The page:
Low Stress Method : Turkey Dinner for 12 with All the Fixings

trukey dinnerDo you love to host Thanksgiving for your family and/or friends but find it stressful juggling all the prep work with your already busy life? Are you tired of staying up late the night before, getting up at the crack of dawn on the big day, and never having a chance to just relax with your guests? Here are some recipes and ideas to reduce the stress and increase the enjoyment of the day.

NOTE: This is the “quick and dirty” vers

ion of this post.  At some point I’ll add more pictures and fix any typos, but this version should do the trick.
This plan is contingent on spatchcocking/butterflying your turkey. Doing so will ensure that:

  1. the breast meat won’t get overdone because it will take as long or longer than the thigh meat to cook to safe temperature,
  2. the turkey will cook WAY more quickly than a bird left whole, and
  3. it will be easy to carve.

Here is a great link describing how to spatchcock a turkey:
http://www.bonappetit.com/recipes/holidays-recipes/article/how-you-roast-turkey

Here are some kitchen shears that enabled me, arthritic thumb joints and all, to cut the backbone out of a 14.5 pound turkey with relative ease:
Kershaw Taskmaster Shears

Okay, here is the plan. (the checklist is at the end of this post)

Do all your major house, bath, and kitchen cleaning the weekend before your gathering.  This is crucial to ensuring less stress!  🙂

Use a locally raised turkey if you can, and in any case, with no brine or other processing. Purchase fresh or give your turkey plenty of time to defrost in the fridge (5 days for a 15 pounder is ample) so that it is ready to prepare two days before your meal date. e.g. Tuesday day or evening for a Thursday  meal.

Two days before the meal, use this recipe:
https://www.washingtonpost.com/pb/recipes/herb-crusted-roast-butterflied-turkey/9646/ and be sure to reserve the backbone, along with the neck, heart, and gizzard, for gravy. 

On the same day or evening, cut two to three butternut squash in half or quarters and roast at 400 degrees until tender and let cool. That night or the next day, peel/scrap/scoop the squash from the peel and mash a bit.  Store in fridge to be reheated with desired seasoning on the feast day. (I find squash to be tasty as is, especially if locally grown, but salt, pepper, butter, nutmeg, brown sugar, etc can all be used to jazz it up.)

If you are making your own cranberry sauce, make it while your squash is cooking.

One day before the feast:

Use this recipe for the gravy. Since you’ll have the neck, too, add an additional cup of water than is called for. No pressure cooker? No worries!  Stove top instructions are included
http://dadcooksdinner.com/2011/11/pressure-cooker-giblet-gravy.html/

Use this recipe for potatoes:
 http://www.cooks.com/recipe/sa67i0r5/mashed-baked-potatoes.html

Tear/cut up 1.5 to 2 pounds of nice, hearty bread for stuffing and leave it out overnight so it dries a bit.

Prep whatever  other veggies (romanesco, green beans, brussels sprouts) so ready to pop on the stove or in the oven the next day. Also, prep any raw veggies for appetizers, make any dips or desserts (or get your guests to bring those sorts of menu items.  🙂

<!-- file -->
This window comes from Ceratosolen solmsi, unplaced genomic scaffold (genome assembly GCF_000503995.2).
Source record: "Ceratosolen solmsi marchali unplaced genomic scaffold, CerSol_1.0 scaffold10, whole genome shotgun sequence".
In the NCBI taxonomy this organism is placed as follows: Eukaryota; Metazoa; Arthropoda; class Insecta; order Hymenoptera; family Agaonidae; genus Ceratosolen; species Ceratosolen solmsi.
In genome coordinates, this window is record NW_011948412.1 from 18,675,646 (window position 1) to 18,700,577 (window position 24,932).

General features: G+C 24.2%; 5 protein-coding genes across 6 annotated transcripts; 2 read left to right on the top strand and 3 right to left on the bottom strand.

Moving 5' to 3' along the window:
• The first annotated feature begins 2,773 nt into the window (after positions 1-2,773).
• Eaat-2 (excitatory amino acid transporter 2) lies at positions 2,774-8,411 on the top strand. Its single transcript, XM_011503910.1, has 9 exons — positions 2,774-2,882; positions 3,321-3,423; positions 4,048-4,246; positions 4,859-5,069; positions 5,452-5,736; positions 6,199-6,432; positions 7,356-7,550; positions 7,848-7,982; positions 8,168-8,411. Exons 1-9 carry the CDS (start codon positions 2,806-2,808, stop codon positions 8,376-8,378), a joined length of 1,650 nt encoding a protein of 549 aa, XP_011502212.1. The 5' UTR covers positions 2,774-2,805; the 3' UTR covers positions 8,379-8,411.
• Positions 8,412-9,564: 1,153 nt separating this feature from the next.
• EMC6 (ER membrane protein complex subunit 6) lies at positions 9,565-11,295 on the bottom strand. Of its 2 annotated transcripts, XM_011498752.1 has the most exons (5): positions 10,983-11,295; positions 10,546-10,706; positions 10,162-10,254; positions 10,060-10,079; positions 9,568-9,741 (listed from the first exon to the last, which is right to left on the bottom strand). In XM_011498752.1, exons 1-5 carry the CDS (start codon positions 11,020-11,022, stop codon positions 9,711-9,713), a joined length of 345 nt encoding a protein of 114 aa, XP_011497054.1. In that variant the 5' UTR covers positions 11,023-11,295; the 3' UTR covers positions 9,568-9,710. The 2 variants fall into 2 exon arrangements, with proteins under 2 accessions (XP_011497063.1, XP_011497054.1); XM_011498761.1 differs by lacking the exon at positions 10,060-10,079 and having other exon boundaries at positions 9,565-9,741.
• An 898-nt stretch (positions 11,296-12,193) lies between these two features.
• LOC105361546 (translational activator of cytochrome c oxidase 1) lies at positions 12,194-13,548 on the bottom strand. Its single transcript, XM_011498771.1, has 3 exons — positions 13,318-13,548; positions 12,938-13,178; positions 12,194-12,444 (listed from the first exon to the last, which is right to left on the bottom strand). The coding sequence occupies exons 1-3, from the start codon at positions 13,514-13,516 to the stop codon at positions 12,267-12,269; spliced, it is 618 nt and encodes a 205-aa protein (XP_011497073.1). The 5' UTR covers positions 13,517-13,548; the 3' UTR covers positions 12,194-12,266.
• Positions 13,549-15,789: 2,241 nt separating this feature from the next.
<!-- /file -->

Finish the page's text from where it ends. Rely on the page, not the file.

Feast day morning: Make the stuffing!  This is the BEST stuffing:
http://www.justapinch.com/recipes/side/vegetable/polish-cabbage-stuffing-for-turkey.html

Don’t panic at the proportions.  Use these numbers for a 14-15 pound bird:

1.5 pounds shredded cabbage, green and/or red
6-7 oz diced onion
small stalk of celery, diced
12 oz diced apple
1/2 cup butter
1.5 tsp EACH ground sage and poultry season
1/2 tsp each salt and ground black pepper
1.5-2 pounds bread – torn/cubed and dried overnight

Once all veggies are sauteed, put in the roasting pan, mix in seasoning, add the bread cubes, and moisten with about 2 cups broth or water,  but add gradually to make sure you don’t overdo it.

Be sure to start  making the stuffing an hour or so before you plan to put your turkey in the oven. (You could prep the cabbage the night before, if you want.)

1/2 an hour before cooking start time, take the turkey out of the refrigerator and follow turkey recipe instructions, placing the bird over the stuffing right before putting in the oven. Tuck all the stuffing under the bird. Don’t forget to baste with 1/2 the melted butter before putting the turkey in the oven!

[If you have a convection oven with a bake option (versus roast) preheat to 425. Once the bird goes in, turn off then reset the oven to convection bake at 425. Once the oven is back up to temperature, start timing 30 minutes. Then, baste turkey with butter, lower temperature to 375, and start checking the temperature after another 1.5 hours or so. ]

Once the turkey is done and resting, bake the potatoes as directed, heat up the squash in the microwave or oven, and steam, roast, or whatever you are doing with other sides.

Finally get the gravy from the fridge and reheat as directed in recipe.

  • Weekend before – CLEAN, SHOP, pick cooking and serving containers and utensils, etc.
  • 5 days before: take turkey out of freezer if applicable.
  • 3 days before – make your lists, plan any table arrangements, check supplies of dinnerware, serving dishes, etc .
  • 2 days before: prep turkey as per recipe and roast squash
  • 1 day before: make potatoes and gravy as per recipes, prep at least the bread for stuffing and any side veggies, make any dips or desserts, if applicable.
  • THE DAY:
    1st thing: Finish any prepping, and make and cook stuffing and turkey as per recipes.
    While turkey is in oven, take a break, take a shower, or finish any other last minute things.
    Final: While turkey rests, bake potatoes per recipe, reheat squash, cook any other veggies sides, carve turkey, and reheat gravy.
  • SERVE AND EAT.  Enjoy!